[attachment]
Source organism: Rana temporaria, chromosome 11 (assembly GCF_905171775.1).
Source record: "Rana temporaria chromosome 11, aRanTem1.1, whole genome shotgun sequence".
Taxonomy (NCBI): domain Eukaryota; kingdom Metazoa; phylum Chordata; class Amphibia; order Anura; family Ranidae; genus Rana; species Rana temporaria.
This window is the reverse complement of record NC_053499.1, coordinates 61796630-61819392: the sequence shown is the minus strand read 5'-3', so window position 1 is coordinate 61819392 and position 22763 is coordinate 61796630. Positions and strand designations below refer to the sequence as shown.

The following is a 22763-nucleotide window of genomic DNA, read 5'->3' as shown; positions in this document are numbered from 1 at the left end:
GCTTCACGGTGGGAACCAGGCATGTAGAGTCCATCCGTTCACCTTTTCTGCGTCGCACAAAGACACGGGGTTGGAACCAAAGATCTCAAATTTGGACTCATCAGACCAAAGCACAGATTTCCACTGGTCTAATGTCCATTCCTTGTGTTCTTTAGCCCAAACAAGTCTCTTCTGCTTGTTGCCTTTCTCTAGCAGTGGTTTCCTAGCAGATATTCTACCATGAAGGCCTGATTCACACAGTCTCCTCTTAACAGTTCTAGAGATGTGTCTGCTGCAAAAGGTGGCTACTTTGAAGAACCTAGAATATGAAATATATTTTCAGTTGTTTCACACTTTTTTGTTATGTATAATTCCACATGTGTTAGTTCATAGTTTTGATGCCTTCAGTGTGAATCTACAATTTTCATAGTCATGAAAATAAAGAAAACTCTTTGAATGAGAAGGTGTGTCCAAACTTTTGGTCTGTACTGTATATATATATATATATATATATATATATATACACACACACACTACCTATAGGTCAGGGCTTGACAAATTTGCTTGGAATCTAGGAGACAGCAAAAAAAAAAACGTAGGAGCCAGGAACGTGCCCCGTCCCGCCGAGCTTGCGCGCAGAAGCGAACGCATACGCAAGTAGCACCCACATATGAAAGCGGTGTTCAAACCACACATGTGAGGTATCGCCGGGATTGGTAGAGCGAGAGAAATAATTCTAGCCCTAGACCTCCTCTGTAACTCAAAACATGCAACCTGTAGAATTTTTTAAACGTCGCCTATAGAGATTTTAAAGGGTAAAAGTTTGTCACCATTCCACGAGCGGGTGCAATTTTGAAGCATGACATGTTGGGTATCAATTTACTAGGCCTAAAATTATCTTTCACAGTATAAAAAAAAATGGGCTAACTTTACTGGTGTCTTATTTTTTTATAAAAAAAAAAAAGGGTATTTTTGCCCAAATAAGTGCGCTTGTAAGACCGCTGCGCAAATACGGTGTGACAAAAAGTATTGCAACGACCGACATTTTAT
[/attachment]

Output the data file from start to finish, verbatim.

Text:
Source organism: Rana temporaria, chromosome 11 (assembly GCF_905171775.1).
Source record: "Rana temporaria chromosome 11, aRanTem1.1, whole genome shotgun sequence".
Taxonomy (NCBI): domain Eukaryota; kingdom Metazoa; phylum Chordata; class Amphibia; order Anura; family Ranidae; genus Rana; species Rana temporaria.
This window is the reverse complement of record NC_053499.1, coordinates 61796630-61819392: the sequence shown is the minus strand read 5'-3', so window position 1 is coordinate 61819392 and position 22763 is coordinate 61796630. Positions and strand designations below refer to the sequence as shown.

The following is a 22763-nucleotide window of genomic DNA, read 5'->3' as shown; positions in this document are numbered from 1 at the left end:
GCTTCACGGTGGGAACCAGGCATGTAGAGTCCATCCGTTCACCTTTTCTGCGTCGCACAAAGACACGGGGTTGGAACCAAAGATCTCAAATTTGGACTCATCAGACCAAAGCACAGATTTCCACTGGTCTAATGTCCATTCCTTGTGTTCTTTAGCCCAAACAAGTCTCTTCTGCTTGTTGCCTTTCTCTAGCAGTGGTTTCCTAGCAGATATTCTACCATGAAGGCCTGATTCACACAGTCTCCTCTTAACAGTTCTAGAGATGTGTCTGCTGCAAAAGGTGGCTACTTTGAAGAACCTAGAATATGAAATATATTTTCAGTTGTTTCACACTTTTTTGTTATGTATAATTCCACATGTGTTAGTTCATAGTTTTGATGCCTTCAGTGTGAATCTACAATTTTCATAGTCATGAAAATAAAGAAAACTCTTTGAATGAGAAGGTGTGTCCAAACTTTTGGTCTGTACTGTATATATATATATATATATATATATATATATACACACACACACTACCTATAGGTCAGGGCTTGACAAATTTGCTTGGAATCTAGGAGACAGCAAAAAAAAAAACGTAGGAGCCAGGAACGTGCCCCGTCCCGCCGAGCTTGCGCGCAGAAGCGAACGCATACGCAAGTAGCACCCACATATGAAAGCGGTGTTCAAACCACACATGTGAGGTATCGCCGGGATTGGTAGAGCGAGAGAAATAATTCTAGCCCTAGACCTCCTCTGTAACTCAAAACATGCAACCTGTAGAATTTTTTAAACGTCGCCTATAGAGATTTTAAAGGGTAAAAGTTTGTCACCATTCCACGAGCGGGTGCAATTTTGAAGCATGACATGTTGGGTATCAATTTACTAGGCCTAAAATTATCTTTCACAGTATAAAAAAAAATGGGCTAACTTTACTGGTGTCTTATTTTTTTATAAAAAAAAAAAAGGGTATTTTTGCCCAAATAAGTGCGCTTGTAAGACCGCTGCGCAAATACGGTGTGACAAAAAGTATTGCAACGACCGACATTTTAT